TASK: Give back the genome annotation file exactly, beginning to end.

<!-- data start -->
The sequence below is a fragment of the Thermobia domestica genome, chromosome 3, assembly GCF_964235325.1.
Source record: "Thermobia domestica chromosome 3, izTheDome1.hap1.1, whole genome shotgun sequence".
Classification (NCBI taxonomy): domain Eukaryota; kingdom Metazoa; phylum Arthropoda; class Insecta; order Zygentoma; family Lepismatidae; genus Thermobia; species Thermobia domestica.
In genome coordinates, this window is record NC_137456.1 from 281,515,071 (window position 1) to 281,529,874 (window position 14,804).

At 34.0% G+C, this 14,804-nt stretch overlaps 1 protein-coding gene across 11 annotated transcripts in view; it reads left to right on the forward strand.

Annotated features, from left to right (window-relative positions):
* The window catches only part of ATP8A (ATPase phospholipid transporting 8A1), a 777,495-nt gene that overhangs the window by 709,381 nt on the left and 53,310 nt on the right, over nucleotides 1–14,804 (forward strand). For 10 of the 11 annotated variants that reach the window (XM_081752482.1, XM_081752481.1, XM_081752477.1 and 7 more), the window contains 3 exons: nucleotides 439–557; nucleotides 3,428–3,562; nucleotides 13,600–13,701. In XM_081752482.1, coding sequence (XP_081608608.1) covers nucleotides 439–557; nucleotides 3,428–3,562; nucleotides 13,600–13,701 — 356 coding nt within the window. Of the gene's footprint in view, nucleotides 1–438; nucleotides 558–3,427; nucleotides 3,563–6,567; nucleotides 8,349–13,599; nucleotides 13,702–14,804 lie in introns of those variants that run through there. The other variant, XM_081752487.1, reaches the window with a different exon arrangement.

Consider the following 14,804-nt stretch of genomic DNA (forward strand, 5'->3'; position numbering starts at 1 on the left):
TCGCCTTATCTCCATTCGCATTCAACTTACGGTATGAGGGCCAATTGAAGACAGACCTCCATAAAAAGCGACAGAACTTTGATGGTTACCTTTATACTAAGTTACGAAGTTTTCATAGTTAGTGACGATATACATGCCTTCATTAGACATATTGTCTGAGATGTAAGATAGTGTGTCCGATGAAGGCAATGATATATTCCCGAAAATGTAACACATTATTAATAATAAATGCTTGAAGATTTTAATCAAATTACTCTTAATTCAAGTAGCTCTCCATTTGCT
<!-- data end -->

The sequence below is a fragment of the Thermobia domestica genome, chromosome 3, assembly GCF_964235325.1.
Source record: "Thermobia domestica chromosome 3, izTheDome1.hap1.1, whole genome shotgun sequence".
Classification (NCBI taxonomy): domain Eukaryota; kingdom Metazoa; phylum Arthropoda; class Insecta; order Zygentoma; family Lepismatidae; genus Thermobia; species Thermobia domestica.
In genome coordinates, this window is record NC_137456.1 from 281,515,071 (window position 1) to 281,529,874 (window position 14,804).

At 34.0% G+C, this 14,804-nt stretch overlaps 1 protein-coding gene across 11 annotated transcripts in view; it reads left to right on the forward strand.

Annotated features, from left to right (window-relative positions):
* The window catches only part of ATP8A (ATPase phospholipid transporting 8A1), a 777,495-nt gene that overhangs the window by 709,381 nt on the left and 53,310 nt on the right, over nucleotides 1–14,804 (forward strand). For 10 of the 11 annotated variants that reach the window (XM_081752482.1, XM_081752481.1, XM_081752477.1 and 7 more), the window contains 3 exons: nucleotides 439–557; nucleotides 3,428–3,562; nucleotides 13,600–13,701. In XM_081752482.1, coding sequence (XP_081608608.1) covers nucleotides 439–557; nucleotides 3,428–3,562; nucleotides 13,600–13,701 — 356 coding nt within the window. Of the gene's footprint in view, nucleotides 1–438; nucleotides 558–3,427; nucleotides 3,563–6,567; nucleotides 8,349–13,599; nucleotides 13,702–14,804 lie in introns of those variants that run through there. The other variant, XM_081752487.1, reaches the window with a different exon arrangement.

Consider the following 14,804-nt stretch of genomic DNA (forward strand, 5'->3'; position numbering starts at 1 on the left):
TCGCCTTATCTCCATTCGCATTCAACTTACGGTATGAGGGCCAATTGAAGACAGACCTCCATAAAAAGCGACAGAACTTTGATGGTTACCTTTATACTAAGTTACGAAGTTTTCATAGTTAGTGACGATATACATGCCTTCATTAGACATATTGTCTGAGATGTAAGATAGTGTGTCCGATGAAGGCAATGATATATTCCCGAAAATGTAACACATTATTAATAATAAATGCTTGAAGATTTTAATCAAATTACTCTTAATTCAAGTAGCTCTCCATTTGCT